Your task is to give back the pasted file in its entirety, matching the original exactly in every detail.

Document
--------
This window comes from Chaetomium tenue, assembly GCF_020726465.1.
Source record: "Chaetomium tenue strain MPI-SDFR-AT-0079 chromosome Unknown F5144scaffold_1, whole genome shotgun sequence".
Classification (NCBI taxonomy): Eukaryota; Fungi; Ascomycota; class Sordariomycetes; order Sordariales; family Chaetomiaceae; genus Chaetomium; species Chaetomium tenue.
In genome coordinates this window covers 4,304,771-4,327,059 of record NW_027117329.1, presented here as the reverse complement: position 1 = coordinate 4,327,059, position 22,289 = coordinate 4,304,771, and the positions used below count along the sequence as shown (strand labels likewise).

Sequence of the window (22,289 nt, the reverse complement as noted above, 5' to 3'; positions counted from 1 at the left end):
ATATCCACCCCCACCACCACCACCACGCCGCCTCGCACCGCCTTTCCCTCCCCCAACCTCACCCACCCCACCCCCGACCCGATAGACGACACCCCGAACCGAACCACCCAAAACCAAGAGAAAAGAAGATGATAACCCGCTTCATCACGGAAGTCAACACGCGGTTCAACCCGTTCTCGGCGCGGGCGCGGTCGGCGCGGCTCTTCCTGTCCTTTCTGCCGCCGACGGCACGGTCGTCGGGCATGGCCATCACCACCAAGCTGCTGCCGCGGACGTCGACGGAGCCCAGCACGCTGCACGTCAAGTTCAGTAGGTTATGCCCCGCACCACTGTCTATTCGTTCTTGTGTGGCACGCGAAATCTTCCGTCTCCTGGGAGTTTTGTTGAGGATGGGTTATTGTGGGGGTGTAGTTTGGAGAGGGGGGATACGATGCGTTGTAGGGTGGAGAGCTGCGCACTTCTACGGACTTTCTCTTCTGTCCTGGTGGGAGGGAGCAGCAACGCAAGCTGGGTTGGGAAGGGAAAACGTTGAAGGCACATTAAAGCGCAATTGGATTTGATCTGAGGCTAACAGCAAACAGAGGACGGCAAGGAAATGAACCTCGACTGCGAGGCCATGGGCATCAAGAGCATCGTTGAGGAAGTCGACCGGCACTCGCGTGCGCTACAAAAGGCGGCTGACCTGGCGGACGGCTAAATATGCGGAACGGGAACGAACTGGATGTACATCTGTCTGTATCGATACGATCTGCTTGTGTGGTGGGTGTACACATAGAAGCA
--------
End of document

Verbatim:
This window comes from Chaetomium tenue, assembly GCF_020726465.1.
Source record: "Chaetomium tenue strain MPI-SDFR-AT-0079 chromosome Unknown F5144scaffold_1, whole genome shotgun sequence".
Classification (NCBI taxonomy): Eukaryota; Fungi; Ascomycota; class Sordariomycetes; order Sordariales; family Chaetomiaceae; genus Chaetomium; species Chaetomium tenue.
In genome coordinates this window covers 4,304,771-4,327,059 of record NW_027117329.1, presented here as the reverse complement: position 1 = coordinate 4,327,059, position 22,289 = coordinate 4,304,771, and the positions used below count along the sequence as shown (strand labels likewise).

Sequence of the window (22,289 nt, the reverse complement as noted above, 5' to 3'; positions counted from 1 at the left end):
ATATCCACCCCCACCACCACCACCACGCCGCCTCGCACCGCCTTTCCCTCCCCCAACCTCACCCACCCCACCCCCGACCCGATAGACGACACCCCGAACCGAACCACCCAAAACCAAGAGAAAAGAAGATGATAACCCGCTTCATCACGGAAGTCAACACGCGGTTCAACCCGTTCTCGGCGCGGGCGCGGTCGGCGCGGCTCTTCCTGTCCTTTCTGCCGCCGACGGCACGGTCGTCGGGCATGGCCATCACCACCAAGCTGCTGCCGCGGACGTCGACGGAGCCCAGCACGCTGCACGTCAAGTTCAGTAGGTTATGCCCCGCACCACTGTCTATTCGTTCTTGTGTGGCACGCGAAATCTTCCGTCTCCTGGGAGTTTTGTTGAGGATGGGTTATTGTGGGGGTGTAGTTTGGAGAGGGGGGATACGATGCGTTGTAGGGTGGAGAGCTGCGCACTTCTACGGACTTTCTCTTCTGTCCTGGTGGGAGGGAGCAGCAACGCAAGCTGGGTTGGGAAGGGAAAACGTTGAAGGCACATTAAAGCGCAATTGGATTTGATCTGAGGCTAACAGCAAACAGAGGACGGCAAGGAAATGAACCTCGACTGCGAGGCCATGGGCATCAAGAGCATCGTTGAGGAAGTCGACCGGCACTCGCGTGCGCTACAAAAGGCGGCTGACCTGGCGGACGGCTAAATATGCGGAACGGGAACGAACTGGATGTACATCTGTCTGTATCGATACGATCTGCTTGTGTGGTGGGTGTACACATAGAAGCA